I have to say, I only understood this passage from Genesis in a poetic way, that had no bearing on any real world situation. But the fact is, the reason a man is joined to his wife is not dissimilar from the reason a parent is joined to their child—-Because they are a part of them.
God Works It Out
Again, this is by no means a fix-all for marriages. Much, much, more can and should be said on the subject. But this was one personal reflection of mine I felt compelled to share. The lesson? When it comes to your spouse and children, do not put the ideas of commitment, resolve, faithfulness, and determination, into separate categories.
If you are going through some rough times with your spouse, I encourage you to change your thinking in this area.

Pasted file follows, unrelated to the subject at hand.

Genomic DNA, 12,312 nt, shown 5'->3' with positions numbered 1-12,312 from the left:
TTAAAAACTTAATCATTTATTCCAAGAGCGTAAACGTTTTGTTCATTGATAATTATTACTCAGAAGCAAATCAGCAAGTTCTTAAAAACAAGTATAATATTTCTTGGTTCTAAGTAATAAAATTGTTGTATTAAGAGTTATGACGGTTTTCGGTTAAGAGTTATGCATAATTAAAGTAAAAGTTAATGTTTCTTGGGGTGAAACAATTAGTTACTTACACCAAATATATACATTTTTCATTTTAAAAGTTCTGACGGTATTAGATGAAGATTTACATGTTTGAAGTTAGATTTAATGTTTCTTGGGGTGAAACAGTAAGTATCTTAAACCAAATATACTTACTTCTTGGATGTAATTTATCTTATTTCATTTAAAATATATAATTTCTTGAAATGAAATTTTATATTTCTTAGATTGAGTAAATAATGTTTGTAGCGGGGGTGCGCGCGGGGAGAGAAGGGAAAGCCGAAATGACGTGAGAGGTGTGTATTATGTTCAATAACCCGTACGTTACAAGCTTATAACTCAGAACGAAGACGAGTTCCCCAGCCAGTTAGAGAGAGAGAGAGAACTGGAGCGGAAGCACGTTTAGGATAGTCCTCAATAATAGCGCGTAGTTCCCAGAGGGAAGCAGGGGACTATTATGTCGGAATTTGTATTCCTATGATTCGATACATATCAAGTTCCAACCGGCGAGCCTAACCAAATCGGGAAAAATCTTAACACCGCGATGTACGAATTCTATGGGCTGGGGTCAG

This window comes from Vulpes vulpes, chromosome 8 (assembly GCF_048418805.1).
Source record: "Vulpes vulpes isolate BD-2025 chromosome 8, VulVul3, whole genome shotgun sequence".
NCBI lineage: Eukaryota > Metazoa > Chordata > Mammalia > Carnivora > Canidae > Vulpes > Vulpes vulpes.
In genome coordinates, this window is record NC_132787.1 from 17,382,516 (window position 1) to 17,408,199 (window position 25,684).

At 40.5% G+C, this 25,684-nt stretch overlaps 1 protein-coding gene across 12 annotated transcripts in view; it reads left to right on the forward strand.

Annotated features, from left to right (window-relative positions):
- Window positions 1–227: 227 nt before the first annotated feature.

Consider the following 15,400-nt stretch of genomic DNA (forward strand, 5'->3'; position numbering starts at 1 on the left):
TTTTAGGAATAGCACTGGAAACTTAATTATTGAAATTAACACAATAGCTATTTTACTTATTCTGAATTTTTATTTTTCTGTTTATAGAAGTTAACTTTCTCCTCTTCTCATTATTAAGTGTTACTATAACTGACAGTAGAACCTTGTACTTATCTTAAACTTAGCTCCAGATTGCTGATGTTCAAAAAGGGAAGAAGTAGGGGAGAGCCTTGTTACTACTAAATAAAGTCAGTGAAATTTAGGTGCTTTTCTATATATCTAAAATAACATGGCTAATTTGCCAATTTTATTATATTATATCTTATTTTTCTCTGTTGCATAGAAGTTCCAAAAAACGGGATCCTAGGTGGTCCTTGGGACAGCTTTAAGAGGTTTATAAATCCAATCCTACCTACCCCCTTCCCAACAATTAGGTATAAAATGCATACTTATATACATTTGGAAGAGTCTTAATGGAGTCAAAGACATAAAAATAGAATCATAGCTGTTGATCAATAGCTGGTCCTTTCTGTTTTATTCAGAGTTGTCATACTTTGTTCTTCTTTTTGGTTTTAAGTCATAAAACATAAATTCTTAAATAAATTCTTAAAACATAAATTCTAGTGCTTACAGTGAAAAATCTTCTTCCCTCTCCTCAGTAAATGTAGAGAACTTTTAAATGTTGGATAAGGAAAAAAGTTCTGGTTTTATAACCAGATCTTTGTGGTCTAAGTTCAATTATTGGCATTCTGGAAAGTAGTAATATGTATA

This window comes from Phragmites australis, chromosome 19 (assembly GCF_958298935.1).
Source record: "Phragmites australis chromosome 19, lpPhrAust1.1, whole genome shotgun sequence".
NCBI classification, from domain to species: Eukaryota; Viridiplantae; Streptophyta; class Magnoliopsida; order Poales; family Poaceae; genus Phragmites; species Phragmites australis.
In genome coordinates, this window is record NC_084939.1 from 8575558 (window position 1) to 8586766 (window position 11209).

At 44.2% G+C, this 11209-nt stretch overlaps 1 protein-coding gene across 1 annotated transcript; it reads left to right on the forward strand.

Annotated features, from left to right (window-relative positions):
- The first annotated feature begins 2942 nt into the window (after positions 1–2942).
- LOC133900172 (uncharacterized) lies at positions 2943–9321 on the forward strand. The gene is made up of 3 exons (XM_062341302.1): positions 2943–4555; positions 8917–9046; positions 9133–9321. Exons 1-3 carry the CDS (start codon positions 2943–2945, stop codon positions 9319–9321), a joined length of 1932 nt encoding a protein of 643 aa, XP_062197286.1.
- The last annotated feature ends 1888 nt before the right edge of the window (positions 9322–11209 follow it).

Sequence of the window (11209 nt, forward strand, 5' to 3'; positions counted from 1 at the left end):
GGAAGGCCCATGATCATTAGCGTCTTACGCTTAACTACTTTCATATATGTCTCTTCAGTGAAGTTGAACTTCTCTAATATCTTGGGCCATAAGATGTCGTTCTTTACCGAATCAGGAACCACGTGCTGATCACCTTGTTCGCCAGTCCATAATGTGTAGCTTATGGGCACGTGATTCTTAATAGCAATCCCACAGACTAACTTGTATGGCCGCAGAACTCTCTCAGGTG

It makes a world of difference.
And if you’ve already been divorced, trust Him, because regardless of a bad decision, He will work it all out for the good.
He certainly did for me. I’m now married to a beautiful and wonderful godly woman who enriches my life in so many ways.
I don’t know if you have ever experienced this type of phenomena but its been a pretty common scenario for me. It goes something like this: You’re listening to a Bible teacher talking on a controversial subject. And at first it’s amazing. You’re thinking, “Oh, wow. There’s alot of good information here. I may finally get some legit answers on this subject!” Then it happens. What seems to be the inevitable fate of nearly every sermon we hear: Weird tangents that leave the Scriptures and start into gobbledegook. Or the, “under the rug” treatment where Bible passages to the contrary are either completely ignored, or stamped with a generic disclaimer before moving on.
I’m a firm believer in doing unto others as I would like done unto me. So I’ve put this subject into an FAQ format in order to hopefully cover every angle, question and objection. If I missed something, or you have another question not addressed, please feel free to ask 🙂